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Ransomware's evolution: 6 key trends to watch

John P. Mello Jr. Freelance writer

Ransomware has become a global menace, that costs organizations billions of dollars in extortion payments, and even more in downtime. The NCC Group reported a 288% increase in ransomware attacks from the first quarter to the second quarter of this year, due in part to the shift to remote work. 

As security teams start to fight back, attackers have only become more sophisticated.  Here are six key trends that your security team should be tracking to ensure that your organization remains cyber resilient.

1. Ransomware actors are specializing

The malicious actors who deploy ransomware are seeing increased specialization as their roles undergo innovation, said Trevin Edgeworth, red team practice director at Bishop Fox, a cybersecurity company. A diverse set of specialized groups work together, each focusing on a different piece of the ransomware attack lifecycle, he said.

"Today, there are groups that specialize in different aspects of the ransomware lifecycle, from selling initial access to corporate environments to building and hosting ransomware tools and infrastructure to be used in various stages of ransomware attacks."
Trevin Edgeworth

Specialization became necessary as ransomware developers began to understand that additional skills were needed to execute a successful attack, said Michael DeBolt, chief intelligence officer at Intel 471, a cybercrime intelligence provider. "Actors on the cybercrime underground understand that and sell various parts to the attack chain: network access, compromised credentials, cash-out services, and more," he said.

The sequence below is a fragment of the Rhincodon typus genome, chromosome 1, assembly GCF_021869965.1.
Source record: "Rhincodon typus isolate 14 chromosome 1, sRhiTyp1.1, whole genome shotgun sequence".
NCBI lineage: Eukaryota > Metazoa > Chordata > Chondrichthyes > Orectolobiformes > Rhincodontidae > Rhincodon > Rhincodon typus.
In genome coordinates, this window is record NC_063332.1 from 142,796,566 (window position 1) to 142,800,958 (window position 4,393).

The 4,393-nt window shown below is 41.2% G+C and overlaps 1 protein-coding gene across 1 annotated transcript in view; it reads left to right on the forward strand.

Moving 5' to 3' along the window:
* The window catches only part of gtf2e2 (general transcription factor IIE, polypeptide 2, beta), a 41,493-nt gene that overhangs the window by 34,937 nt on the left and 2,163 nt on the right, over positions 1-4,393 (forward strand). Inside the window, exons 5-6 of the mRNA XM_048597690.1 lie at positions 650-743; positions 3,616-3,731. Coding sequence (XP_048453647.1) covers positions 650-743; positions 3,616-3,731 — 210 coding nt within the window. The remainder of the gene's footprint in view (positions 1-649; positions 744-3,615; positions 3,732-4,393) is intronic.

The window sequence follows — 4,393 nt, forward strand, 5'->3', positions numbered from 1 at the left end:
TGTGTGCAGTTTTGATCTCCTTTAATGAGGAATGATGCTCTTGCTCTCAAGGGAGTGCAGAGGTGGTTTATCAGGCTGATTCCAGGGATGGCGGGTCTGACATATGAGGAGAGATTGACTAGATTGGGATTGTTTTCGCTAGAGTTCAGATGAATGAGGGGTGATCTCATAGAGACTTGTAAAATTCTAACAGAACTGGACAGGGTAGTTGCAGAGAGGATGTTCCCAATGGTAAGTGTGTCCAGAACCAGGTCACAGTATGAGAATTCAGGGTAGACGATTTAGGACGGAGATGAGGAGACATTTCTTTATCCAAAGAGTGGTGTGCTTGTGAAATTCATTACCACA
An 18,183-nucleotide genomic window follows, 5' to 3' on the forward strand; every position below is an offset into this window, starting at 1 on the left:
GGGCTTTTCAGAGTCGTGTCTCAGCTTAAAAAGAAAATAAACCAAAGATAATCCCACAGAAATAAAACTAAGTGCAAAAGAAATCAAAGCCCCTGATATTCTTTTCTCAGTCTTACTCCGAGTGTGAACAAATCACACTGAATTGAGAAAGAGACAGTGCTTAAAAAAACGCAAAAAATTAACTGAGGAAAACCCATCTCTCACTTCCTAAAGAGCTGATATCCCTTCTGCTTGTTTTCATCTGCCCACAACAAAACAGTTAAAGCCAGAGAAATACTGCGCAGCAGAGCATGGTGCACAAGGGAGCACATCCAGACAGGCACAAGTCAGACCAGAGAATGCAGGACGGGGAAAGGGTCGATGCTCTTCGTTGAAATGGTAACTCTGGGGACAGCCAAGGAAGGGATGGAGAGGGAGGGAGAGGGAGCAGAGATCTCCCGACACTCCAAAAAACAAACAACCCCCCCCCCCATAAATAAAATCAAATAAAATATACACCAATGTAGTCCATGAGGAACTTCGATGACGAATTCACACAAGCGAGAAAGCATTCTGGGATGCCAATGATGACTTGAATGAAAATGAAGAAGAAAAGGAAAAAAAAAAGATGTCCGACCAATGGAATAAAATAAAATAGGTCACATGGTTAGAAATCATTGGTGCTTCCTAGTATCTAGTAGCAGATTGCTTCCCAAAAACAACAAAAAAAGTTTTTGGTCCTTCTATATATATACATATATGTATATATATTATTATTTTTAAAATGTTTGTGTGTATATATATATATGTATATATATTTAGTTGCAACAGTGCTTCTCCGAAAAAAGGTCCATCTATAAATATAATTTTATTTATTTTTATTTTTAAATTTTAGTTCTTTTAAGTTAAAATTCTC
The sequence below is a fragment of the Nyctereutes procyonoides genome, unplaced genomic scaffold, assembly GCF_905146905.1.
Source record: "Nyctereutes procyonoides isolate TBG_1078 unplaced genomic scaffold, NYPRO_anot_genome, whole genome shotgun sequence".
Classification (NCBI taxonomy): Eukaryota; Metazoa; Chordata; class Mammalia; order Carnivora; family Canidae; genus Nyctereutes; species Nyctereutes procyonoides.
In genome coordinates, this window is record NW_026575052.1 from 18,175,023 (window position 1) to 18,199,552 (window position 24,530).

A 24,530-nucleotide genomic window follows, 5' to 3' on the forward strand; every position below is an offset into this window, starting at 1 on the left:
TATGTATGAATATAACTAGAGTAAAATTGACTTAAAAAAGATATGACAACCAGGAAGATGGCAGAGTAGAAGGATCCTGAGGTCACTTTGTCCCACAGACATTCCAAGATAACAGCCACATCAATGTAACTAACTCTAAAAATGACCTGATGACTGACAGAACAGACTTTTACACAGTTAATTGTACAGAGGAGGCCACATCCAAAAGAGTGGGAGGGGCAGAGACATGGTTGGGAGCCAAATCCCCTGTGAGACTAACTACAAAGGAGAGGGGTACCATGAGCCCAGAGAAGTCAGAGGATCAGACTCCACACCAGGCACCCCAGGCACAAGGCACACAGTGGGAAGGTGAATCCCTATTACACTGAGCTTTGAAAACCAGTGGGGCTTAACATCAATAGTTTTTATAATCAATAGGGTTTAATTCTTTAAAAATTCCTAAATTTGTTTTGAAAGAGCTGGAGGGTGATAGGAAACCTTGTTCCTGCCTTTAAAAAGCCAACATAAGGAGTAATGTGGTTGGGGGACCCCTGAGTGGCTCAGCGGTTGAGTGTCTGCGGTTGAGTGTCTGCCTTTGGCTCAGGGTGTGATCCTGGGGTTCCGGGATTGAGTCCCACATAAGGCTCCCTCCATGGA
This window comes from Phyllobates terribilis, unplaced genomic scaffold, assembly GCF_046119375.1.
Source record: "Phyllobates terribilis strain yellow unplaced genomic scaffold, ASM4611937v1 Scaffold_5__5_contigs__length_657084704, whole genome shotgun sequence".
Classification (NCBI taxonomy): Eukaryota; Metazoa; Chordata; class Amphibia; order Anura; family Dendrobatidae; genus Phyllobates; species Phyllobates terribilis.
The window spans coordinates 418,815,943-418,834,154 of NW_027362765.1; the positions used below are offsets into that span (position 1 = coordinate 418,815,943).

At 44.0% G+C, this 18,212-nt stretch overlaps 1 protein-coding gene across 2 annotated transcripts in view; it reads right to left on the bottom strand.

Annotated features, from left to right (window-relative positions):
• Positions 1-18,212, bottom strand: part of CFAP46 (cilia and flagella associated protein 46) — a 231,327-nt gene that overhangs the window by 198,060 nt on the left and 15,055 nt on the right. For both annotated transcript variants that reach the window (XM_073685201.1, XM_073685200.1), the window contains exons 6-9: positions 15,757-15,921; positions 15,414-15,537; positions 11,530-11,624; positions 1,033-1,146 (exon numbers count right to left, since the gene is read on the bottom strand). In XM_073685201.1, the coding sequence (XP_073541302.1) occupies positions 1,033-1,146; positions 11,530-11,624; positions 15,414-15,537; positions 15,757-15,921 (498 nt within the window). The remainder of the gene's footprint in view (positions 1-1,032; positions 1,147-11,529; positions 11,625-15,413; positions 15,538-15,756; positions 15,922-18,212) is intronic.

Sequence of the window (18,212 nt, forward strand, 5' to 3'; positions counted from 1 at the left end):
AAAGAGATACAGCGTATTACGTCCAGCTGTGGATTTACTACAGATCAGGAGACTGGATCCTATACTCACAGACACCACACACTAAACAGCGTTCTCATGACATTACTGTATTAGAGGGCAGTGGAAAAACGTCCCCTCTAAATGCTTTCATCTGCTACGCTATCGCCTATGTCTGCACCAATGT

The ecosystem has become so sophisticated that mechanisms have even been set up to settle disputes between cybercriminals. Dark web arbitration services let the purchasers of ransomware tools or services file for compensation if, say, malware authors fail to meet SLAs on the number of zero-day exploits they include, said Gunter Ollmann, CISO of Devo Technology, a logging and security analytics company. 

Going hand in hand with specialization is ransomware as a service, said Joseph Carson, chief security scientist and advisory CISO at ThycoticCentrify, a provider of privileged account management solutions. 

"Creators of ransomware make it available to a network of cybercriminals. The criminals target victims and deploy the ransomware. They collect the ransom from their targets and then provide a percentage of the ransom back to the original ransomware creator."
Joseph Carson

They might even have "help desks" that negotiate the ransom demand and provide the victim with assistance in purchasing crypto currencies, he added.

2. Ransomware attackers are resorting to double extortion

According to the NCC Group, many ransomware gangs are threatening to leak stolen data to damage organizational reputations, an additional pressure to force a payout known as “double extortion.” Bishop Fox's Edgeworth explained that the gangs, including prominent ones such as Maze, Conti, and REvil, want to create a heightened sense of urgency.

"In the earlier days of ransomware, rendering a victim's data inaccessible via encryption was often enough to create adequate disruption and pain."
—Trevin Edgeworth

Exfiltrating compromised data is a response, he said, to organizations strengthening their resilience via stronger data backup processes and disaster recovery plans.

And encrypting your data doesn’t necessarily deter ransomware attacks, warned ThycoticCentrify's Carson: "Attackers may still threaten to publicly disclose that data, expecting that others are willing to pay for the opportunity to break the encryption."

3. Cloud deployments are increasingly a target